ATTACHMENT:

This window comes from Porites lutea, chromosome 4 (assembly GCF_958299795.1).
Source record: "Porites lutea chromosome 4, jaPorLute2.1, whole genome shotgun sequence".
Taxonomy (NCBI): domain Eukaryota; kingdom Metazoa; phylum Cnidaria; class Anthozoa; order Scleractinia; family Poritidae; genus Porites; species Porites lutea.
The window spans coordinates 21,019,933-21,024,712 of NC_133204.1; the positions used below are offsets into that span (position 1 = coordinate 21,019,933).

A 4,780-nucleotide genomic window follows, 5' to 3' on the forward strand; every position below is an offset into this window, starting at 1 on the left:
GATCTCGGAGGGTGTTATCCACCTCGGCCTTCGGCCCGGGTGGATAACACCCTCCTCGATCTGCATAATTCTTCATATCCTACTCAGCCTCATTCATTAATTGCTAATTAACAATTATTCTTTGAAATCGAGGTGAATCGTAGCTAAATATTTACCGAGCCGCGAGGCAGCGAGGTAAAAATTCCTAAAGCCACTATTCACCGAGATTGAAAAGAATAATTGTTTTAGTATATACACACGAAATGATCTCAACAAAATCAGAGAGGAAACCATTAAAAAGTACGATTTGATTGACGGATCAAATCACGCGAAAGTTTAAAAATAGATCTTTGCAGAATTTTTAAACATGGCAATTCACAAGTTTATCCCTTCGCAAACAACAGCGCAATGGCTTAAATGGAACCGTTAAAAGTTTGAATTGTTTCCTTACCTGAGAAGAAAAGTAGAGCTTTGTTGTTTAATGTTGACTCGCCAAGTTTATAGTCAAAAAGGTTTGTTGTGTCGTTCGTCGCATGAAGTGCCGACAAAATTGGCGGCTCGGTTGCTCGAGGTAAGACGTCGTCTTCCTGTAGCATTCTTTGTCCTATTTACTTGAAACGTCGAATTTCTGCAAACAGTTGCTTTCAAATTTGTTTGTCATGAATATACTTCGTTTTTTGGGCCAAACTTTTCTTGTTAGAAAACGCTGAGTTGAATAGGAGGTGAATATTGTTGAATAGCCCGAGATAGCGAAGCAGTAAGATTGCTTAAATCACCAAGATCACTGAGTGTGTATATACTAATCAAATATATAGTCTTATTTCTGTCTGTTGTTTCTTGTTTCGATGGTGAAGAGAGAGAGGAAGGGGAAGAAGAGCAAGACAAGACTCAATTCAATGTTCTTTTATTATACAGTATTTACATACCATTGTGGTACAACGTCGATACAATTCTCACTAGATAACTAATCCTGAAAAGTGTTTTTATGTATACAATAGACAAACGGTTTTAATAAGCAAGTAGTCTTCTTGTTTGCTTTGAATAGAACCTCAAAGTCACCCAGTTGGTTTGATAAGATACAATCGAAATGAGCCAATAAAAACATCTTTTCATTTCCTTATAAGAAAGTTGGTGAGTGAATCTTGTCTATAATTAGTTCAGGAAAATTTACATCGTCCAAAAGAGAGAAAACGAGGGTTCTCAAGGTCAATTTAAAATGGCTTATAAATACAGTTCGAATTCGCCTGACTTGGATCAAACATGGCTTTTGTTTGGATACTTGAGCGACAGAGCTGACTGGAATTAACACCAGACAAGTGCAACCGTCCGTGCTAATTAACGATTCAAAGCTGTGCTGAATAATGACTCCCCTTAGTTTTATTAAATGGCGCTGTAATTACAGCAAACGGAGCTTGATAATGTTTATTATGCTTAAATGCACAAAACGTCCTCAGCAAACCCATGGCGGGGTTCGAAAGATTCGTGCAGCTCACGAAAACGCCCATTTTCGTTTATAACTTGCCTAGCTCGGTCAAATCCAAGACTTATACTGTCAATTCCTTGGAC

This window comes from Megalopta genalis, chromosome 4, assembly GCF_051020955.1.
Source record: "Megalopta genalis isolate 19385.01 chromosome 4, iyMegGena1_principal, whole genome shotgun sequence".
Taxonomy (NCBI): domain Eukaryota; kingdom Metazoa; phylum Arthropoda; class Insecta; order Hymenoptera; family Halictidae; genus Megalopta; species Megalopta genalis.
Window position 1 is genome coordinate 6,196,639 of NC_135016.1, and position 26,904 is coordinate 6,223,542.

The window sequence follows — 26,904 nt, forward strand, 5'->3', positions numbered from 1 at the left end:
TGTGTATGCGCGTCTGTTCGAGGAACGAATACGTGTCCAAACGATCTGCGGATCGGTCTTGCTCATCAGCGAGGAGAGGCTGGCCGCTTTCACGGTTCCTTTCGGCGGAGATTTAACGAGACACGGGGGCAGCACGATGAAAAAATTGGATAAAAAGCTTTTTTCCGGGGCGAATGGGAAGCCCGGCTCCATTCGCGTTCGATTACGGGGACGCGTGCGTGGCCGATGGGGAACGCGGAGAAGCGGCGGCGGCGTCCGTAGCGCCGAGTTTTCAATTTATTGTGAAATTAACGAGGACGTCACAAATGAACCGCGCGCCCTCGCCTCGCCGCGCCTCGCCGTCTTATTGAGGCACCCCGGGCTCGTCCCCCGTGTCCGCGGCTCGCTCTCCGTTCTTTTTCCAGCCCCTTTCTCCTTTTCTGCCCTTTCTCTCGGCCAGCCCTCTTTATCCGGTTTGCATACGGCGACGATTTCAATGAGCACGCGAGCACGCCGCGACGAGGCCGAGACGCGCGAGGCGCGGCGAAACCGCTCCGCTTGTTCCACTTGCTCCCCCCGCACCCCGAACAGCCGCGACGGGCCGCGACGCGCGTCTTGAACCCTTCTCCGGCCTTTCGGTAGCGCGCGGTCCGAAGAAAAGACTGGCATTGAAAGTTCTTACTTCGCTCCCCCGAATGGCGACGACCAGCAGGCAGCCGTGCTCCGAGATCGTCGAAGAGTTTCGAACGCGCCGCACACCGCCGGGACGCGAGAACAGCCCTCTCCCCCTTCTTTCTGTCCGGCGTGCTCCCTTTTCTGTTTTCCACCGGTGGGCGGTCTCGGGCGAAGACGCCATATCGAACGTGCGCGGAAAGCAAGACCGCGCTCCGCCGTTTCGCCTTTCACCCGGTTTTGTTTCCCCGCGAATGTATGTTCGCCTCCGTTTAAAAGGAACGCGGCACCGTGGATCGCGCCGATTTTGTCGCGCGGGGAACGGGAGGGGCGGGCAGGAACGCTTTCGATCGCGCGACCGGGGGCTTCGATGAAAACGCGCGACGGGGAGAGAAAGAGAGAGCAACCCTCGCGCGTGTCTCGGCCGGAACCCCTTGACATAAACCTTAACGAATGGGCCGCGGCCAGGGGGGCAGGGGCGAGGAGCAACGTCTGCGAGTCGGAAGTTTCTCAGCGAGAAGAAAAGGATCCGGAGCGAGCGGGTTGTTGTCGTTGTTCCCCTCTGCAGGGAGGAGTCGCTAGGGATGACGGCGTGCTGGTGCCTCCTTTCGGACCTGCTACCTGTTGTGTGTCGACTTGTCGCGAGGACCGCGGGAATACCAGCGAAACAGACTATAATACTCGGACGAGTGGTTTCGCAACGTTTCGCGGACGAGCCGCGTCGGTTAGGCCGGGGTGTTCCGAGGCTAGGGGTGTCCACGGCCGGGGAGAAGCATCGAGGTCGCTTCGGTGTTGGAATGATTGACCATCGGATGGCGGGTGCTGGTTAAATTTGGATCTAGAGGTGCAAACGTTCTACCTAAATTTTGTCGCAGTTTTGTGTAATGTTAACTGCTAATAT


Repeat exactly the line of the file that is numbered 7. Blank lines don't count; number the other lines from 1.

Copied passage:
This window comes from Megalopta genalis, chromosome 4, assembly GCF_051020955.1.